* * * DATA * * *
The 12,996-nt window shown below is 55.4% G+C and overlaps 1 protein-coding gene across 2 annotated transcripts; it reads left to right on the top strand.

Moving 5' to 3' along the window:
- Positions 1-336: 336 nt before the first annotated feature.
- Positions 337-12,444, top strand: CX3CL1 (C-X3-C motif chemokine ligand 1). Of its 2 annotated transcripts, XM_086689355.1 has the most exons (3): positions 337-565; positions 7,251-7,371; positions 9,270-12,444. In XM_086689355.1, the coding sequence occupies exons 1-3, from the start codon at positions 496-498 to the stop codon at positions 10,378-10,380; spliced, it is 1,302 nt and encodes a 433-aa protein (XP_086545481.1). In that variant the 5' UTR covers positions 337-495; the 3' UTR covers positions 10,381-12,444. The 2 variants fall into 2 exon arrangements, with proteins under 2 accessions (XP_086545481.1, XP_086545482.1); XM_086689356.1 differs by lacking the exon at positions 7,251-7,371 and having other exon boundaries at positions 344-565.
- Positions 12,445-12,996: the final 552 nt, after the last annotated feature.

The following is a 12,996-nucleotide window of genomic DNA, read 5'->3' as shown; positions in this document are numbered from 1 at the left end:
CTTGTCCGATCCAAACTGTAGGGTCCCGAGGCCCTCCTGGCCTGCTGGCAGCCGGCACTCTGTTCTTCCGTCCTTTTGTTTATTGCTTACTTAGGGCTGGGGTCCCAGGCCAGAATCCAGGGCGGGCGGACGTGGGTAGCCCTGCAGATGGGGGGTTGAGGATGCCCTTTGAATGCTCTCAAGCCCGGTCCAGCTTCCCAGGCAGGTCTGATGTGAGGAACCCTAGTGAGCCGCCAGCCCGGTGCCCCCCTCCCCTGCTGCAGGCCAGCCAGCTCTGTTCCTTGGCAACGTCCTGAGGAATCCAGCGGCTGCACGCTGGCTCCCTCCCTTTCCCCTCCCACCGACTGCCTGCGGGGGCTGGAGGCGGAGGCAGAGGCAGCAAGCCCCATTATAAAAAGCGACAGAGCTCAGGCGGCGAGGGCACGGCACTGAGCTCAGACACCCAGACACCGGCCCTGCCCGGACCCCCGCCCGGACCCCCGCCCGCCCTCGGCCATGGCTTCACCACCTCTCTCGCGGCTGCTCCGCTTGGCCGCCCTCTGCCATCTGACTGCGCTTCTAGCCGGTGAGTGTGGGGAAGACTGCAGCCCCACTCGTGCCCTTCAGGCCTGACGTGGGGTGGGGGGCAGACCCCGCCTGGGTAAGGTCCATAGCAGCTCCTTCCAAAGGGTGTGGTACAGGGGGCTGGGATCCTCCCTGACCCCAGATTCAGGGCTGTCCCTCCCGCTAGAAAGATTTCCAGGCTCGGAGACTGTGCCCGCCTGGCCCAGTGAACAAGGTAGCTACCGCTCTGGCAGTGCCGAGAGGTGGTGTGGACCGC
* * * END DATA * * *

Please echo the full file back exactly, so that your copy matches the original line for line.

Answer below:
The 12,996-nt window shown below is 55.4% G+C and overlaps 1 protein-coding gene across 2 annotated transcripts; it reads left to right on the top strand.

Moving 5' to 3' along the window:
- Positions 1-336: 336 nt before the first annotated feature.
- Positions 337-12,444, top strand: CX3CL1 (C-X3-C motif chemokine ligand 1). Of its 2 annotated transcripts, XM_086689355.1 has the most exons (3): positions 337-565; positions 7,251-7,371; positions 9,270-12,444. In XM_086689355.1, the coding sequence occupies exons 1-3, from the start codon at positions 496-498 to the stop codon at positions 10,378-10,380; spliced, it is 1,302 nt and encodes a 433-aa protein (XP_086545481.1). In that variant the 5' UTR covers positions 337-495; the 3' UTR covers positions 10,381-12,444. The 2 variants fall into 2 exon arrangements, with proteins under 2 accessions (XP_086545481.1, XP_086545482.1); XM_086689356.1 differs by lacking the exon at positions 7,251-7,371 and having other exon boundaries at positions 344-565.
- Positions 12,445-12,996: the final 552 nt, after the last annotated feature.

The following is a 12,996-nucleotide window of genomic DNA, read 5'->3' as shown; positions in this document are numbered from 1 at the left end:
CTTGTCCGATCCAAACTGTAGGGTCCCGAGGCCCTCCTGGCCTGCTGGCAGCCGGCACTCTGTTCTTCCGTCCTTTTGTTTATTGCTTACTTAGGGCTGGGGTCCCAGGCCAGAATCCAGGGCGGGCGGACGTGGGTAGCCCTGCAGATGGGGGGTTGAGGATGCCCTTTGAATGCTCTCAAGCCCGGTCCAGCTTCCCAGGCAGGTCTGATGTGAGGAACCCTAGTGAGCCGCCAGCCCGGTGCCCCCCTCCCCTGCTGCAGGCCAGCCAGCTCTGTTCCTTGGCAACGTCCTGAGGAATCCAGCGGCTGCACGCTGGCTCCCTCCCTTTCCCCTCCCACCGACTGCCTGCGGGGGCTGGAGGCGGAGGCAGAGGCAGCAAGCCCCATTATAAAAAGCGACAGAGCTCAGGCGGCGAGGGCACGGCACTGAGCTCAGACACCCAGACACCGGCCCTGCCCGGACCCCCGCCCGGACCCCCGCCCGCCCTCGGCCATGGCTTCACCACCTCTCTCGCGGCTGCTCCGCTTGGCCGCCCTCTGCCATCTGACTGCGCTTCTAGCCGGTGAGTGTGGGGAAGACTGCAGCCCCACTCGTGCCCTTCAGGCCTGACGTGGGGTGGGGGGCAGACCCCGCCTGGGTAAGGTCCATAGCAGCTCCTTCCAAAGGGTGTGGTACAGGGGGCTGGGATCCTCCCTGACCCCAGATTCAGGGCTGTCCCTCCCGCTAGAAAGATTTCCAGGCTCGGAGACTGTGCCCGCCTGGCCCAGTGAACAAGGTAGCTACCGCTCTGGCAGTGCCGAGAGGTGGTGTGGACCGC